On March 1, 1759, the “Leib-Bataillon” and the “Obrist-Battalion” (now totalling 39 officers and 1,328 men) went to Böhmisch Leipa (present-day Česká Lípa/CZ) and from there to Daun's main army. They were allocated to the corps of FZM Harsch which should watch the border between Bohemia and Silesia. In June, these 2 battalions were at Trautenau (present-day Trutnov/CZ). In July, they were assigned to FML Wolfersdorf's detachment (6,000 men) and went to Goldenölse (present-day Zlatá Olešnice/CZ). On August 1, Wolfersdorf's detachment was attacked by a superior Prussian force under General Fouqué and retired to Trautenau. On December 24, Harsch's Corps marched by way of Reichenberg to Saxony, the regiment took up its winter-quarters at Rabenau.
In January 1760, one battalion of each Walloon regiment (including the “Obrist-Battalion” of the present one) returned to the Austrian Netherlands. The “Leib-Battailon” and the 2 grenadier companies remained with the Austrian army operating in Saxony. They remained in their quarters at Rabenau until May and were then assigned to the corps of FZM Count Wied at Dippoldiswalde. In June, they were transferred to the corps of FML Guasco who marched to the support of the Reichsarmee. On June 9, the “Leib-Battailon” and the grenadiers entered into Dresden to form part of the garrison. From July 13 to 29, they took part in the defence of Dresden where the grenadiers particularly distinguished themselves during several successful sorties. Colonel Baron Langlois, who was commander of the grenadier corps during siege, and Captain O'Byrne also distinguished themselves. When the Prussians raised the siege, the “Leib-Battailon” and the grenadiers rejoined the corps of FML Count Guasco.
On August 12, Langlois was promoted to major-general (he would nevertheless remain colonel and regiment commander until February 26, 1763).
On August 20, the “Leib-Battailon” and the grenadiers took part in the Combat of Strehla where they formed part of the Reserve which drove the Prussians back from the Dürre Berg. On August 27, the Prince of Zweibrücken intended to attack General Hülsen's troops in their camp at Süptitz but Hülsen retired to Torgau. FML Guasco with his troops attacked the Prussians in Torgau, 2,600 Prussians surrendered. During the engagement, the regiment lost 21 men killed and 27 wounded. On October 2, Zweibrücken once more tried to attack Hülsen at Wittenberg. In this new engagement, the regiment lost 34 men killed; 3 officers and 56 men wounded; and 5 men missing. Hülsen retired from Wittenberg but the garrison under General Salenmon refused to capitulate and the Austrians laid siege to Wittenberg. On October 14, Salenmon and his 15,000 men capitulated. On November 4, the Austrian contingent previously attached to the Reichsarmee received orders to rejoin the Austrian main army. The “Leib-Battailon” and the grenadiers took up their winter-quarters at Dippoldiswalde. By then, the battalion and the grenadiers totalled 1,078 men.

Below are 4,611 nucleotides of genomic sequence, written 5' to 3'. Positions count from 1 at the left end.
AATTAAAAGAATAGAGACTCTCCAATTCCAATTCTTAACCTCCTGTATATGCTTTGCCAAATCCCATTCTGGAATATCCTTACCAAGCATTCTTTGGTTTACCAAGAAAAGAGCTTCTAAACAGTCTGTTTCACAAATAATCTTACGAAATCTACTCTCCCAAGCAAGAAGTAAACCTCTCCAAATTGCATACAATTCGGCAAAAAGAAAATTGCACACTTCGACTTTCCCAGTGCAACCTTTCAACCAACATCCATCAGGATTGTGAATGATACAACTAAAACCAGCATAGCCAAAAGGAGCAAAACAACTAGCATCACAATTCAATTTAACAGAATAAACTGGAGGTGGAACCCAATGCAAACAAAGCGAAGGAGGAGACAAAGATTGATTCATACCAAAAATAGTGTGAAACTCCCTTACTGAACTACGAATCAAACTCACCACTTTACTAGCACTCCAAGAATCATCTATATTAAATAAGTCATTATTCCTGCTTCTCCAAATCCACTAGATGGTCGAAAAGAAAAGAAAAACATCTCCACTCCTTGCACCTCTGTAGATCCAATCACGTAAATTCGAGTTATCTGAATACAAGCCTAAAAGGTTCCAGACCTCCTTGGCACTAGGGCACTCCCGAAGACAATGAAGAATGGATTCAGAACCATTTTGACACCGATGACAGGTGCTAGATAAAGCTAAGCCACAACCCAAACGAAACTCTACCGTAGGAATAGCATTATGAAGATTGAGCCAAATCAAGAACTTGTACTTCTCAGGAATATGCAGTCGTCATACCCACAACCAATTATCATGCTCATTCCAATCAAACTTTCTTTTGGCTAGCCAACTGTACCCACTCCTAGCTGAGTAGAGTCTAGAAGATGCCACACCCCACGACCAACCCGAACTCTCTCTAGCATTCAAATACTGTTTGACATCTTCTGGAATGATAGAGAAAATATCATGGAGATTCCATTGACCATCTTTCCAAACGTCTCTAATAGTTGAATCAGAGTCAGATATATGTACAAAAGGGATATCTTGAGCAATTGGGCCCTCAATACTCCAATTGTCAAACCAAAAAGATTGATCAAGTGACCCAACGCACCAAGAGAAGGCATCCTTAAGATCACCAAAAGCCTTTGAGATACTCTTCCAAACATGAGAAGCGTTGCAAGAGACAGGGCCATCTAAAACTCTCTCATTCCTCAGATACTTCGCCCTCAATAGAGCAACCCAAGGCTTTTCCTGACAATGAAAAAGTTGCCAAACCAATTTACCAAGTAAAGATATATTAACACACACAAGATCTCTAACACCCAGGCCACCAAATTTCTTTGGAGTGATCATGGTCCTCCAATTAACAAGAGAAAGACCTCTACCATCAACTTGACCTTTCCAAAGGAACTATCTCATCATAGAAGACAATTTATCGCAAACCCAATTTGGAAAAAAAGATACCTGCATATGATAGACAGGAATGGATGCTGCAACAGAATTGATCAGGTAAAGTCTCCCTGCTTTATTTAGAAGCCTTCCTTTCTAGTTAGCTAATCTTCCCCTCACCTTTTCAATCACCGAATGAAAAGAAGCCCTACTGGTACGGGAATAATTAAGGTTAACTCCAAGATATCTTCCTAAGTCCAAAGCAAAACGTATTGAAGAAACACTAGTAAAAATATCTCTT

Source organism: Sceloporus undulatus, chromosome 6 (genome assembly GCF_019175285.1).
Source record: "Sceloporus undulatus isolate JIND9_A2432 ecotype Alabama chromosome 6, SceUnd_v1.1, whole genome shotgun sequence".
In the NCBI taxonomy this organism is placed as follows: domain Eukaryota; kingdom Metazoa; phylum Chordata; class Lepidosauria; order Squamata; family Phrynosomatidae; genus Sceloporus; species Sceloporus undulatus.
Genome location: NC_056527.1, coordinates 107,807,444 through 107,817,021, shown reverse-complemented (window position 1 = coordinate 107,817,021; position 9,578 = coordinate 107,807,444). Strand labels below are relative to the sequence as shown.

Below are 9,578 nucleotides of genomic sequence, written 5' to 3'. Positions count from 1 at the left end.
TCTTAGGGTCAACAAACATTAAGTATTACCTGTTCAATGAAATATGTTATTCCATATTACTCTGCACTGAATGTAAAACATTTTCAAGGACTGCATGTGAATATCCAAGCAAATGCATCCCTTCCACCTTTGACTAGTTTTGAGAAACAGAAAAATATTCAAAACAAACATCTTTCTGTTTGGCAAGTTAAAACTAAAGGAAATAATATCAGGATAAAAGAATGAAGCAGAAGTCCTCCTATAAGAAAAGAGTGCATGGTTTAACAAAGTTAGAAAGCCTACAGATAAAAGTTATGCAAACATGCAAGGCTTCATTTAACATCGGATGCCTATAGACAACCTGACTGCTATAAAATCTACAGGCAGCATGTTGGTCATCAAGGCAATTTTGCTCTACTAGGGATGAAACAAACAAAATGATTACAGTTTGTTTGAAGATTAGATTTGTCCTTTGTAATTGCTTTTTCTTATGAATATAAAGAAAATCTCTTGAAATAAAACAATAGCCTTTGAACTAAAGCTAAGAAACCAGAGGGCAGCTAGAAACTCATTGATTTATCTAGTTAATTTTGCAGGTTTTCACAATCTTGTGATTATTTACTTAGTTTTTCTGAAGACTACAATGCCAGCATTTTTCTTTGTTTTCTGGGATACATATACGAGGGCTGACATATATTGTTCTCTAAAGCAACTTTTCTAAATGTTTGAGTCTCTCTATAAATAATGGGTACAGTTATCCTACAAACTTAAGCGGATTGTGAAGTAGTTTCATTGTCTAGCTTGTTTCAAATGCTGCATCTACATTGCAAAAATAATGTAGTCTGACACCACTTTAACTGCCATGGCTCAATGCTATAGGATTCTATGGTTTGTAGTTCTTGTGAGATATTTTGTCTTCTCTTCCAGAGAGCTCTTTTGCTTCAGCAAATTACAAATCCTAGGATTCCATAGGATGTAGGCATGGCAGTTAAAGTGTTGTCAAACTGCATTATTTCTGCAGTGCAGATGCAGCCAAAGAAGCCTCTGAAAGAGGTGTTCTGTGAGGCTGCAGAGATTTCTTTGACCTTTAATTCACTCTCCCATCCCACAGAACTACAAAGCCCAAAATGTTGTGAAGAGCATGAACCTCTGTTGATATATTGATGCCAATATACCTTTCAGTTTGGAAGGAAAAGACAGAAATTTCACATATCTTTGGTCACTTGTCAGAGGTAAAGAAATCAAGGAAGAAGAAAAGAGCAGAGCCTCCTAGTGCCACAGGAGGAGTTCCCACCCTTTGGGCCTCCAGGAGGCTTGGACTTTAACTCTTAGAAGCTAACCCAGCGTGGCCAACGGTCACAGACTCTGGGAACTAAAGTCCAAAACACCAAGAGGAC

The “Leib-Battailon” and the grenadiers remained at Dippoldiswalde until May 1761. They were then assigned for a short time to the corps of GdC Count O'Donell. In July, they were transferred to Loudon's Army operating in Silesia. The “Leib-Battailon” was in the second line under FML Butller while the grenadiers were converged with those of Arberg Infantry and Los Rios Infantry in a grenadier battalion led by FML Baron Ellrichshausen. The battalion and the grenadiers took part in all further actions of Loudon's Army. On October 1, the grenadiers, under Captain d´Hérissem, distinguished themselves during the Storming of Schweidnitz. The battalion and the grenadiers then remained in Schweidnitz until October 23. They were then assigned to the corps of FML Baron Beck, posted at Schonberg between the Neisse and the Queiss in Lusatia. They took up their winter-quarters at Rengersdorf (present-day Stankowice/PL).